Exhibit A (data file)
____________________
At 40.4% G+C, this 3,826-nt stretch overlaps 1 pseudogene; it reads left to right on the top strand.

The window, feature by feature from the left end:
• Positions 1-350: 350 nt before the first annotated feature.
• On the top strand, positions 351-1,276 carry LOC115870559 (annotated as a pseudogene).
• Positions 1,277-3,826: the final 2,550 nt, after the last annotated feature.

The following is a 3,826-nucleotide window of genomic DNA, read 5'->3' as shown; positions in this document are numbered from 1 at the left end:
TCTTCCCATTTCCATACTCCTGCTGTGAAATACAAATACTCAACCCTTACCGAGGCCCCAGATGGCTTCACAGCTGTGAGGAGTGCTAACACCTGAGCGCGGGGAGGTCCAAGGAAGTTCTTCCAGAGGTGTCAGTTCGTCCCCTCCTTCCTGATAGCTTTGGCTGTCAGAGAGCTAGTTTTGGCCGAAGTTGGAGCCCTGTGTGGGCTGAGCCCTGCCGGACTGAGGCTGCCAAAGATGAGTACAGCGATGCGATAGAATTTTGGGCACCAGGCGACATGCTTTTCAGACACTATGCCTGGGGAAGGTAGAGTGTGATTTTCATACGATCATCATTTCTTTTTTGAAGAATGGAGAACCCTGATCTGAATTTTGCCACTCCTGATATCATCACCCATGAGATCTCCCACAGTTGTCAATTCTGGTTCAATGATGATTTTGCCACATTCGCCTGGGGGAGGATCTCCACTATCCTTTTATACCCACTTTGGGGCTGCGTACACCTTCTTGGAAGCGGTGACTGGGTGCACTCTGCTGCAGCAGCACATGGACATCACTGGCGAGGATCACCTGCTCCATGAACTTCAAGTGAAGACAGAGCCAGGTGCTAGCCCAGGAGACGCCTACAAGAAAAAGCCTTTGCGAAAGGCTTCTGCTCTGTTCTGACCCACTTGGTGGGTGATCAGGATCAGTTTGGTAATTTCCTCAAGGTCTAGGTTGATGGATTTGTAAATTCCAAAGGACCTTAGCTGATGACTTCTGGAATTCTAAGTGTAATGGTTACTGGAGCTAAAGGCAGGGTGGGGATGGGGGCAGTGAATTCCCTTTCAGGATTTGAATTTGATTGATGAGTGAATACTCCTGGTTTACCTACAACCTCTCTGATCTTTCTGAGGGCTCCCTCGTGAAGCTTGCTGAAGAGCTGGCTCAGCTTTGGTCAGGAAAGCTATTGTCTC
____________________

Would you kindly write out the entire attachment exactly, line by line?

At 40.4% G+C, this 3,826-nt stretch overlaps 1 pseudogene; it reads left to right on the top strand.

The window, feature by feature from the left end:
• Positions 1-350: 350 nt before the first annotated feature.
• On the top strand, positions 351-1,276 carry LOC115870559 (annotated as a pseudogene).
• Positions 1,277-3,826: the final 2,550 nt, after the last annotated feature.

The following is a 3,826-nucleotide window of genomic DNA, read 5'->3' as shown; positions in this document are numbered from 1 at the left end:
TCTTCCCATTTCCATACTCCTGCTGTGAAATACAAATACTCAACCCTTACCGAGGCCCCAGATGGCTTCACAGCTGTGAGGAGTGCTAACACCTGAGCGCGGGGAGGTCCAAGGAAGTTCTTCCAGAGGTGTCAGTTCGTCCCCTCCTTCCTGATAGCTTTGGCTGTCAGAGAGCTAGTTTTGGCCGAAGTTGGAGCCCTGTGTGGGCTGAGCCCTGCCGGACTGAGGCTGCCAAAGATGAGTACAGCGATGCGATAGAATTTTGGGCACCAGGCGACATGCTTTTCAGACACTATGCCTGGGGAAGGTAGAGTGTGATTTTCATACGATCATCATTTCTTTTTTGAAGAATGGAGAACCCTGATCTGAATTTTGCCACTCCTGATATCATCACCCATGAGATCTCCCACAGTTGTCAATTCTGGTTCAATGATGATTTTGCCACATTCGCCTGGGGGAGGATCTCCACTATCCTTTTATACCCACTTTGGGGCTGCGTACACCTTCTTGGAAGCGGTGACTGGGTGCACTCTGCTGCAGCAGCACATGGACATCACTGGCGAGGATCACCTGCTCCATGAACTTCAAGTGAAGACAGAGCCAGGTGCTAGCCCAGGAGACGCCTACAAGAAAAAGCCTTTGCGAAAGGCTTCTGCTCTGTTCTGACCCACTTGGTGGGTGATCAGGATCAGTTTGGTAATTTCCTCAAGGTCTAGGTTGATGGATTTGTAAATTCCAAAGGACCTTAGCTGATGACTTCTGGAATTCTAAGTGTAATGGTTACTGGAGCTAAAGGCAGGGTGGGGATGGGGGCAGTGAATTCCCTTTCAGGATTTGAATTTGATTGATGAGTGAATACTCCTGGTTTACCTACAACCTCTCTGATCTTTCTGAGGGCTCCCTCGTGAAGCTTGCTGAAGAGCTGGCTCAGCTTTGGTCAGGAAAGCTATTGTCTC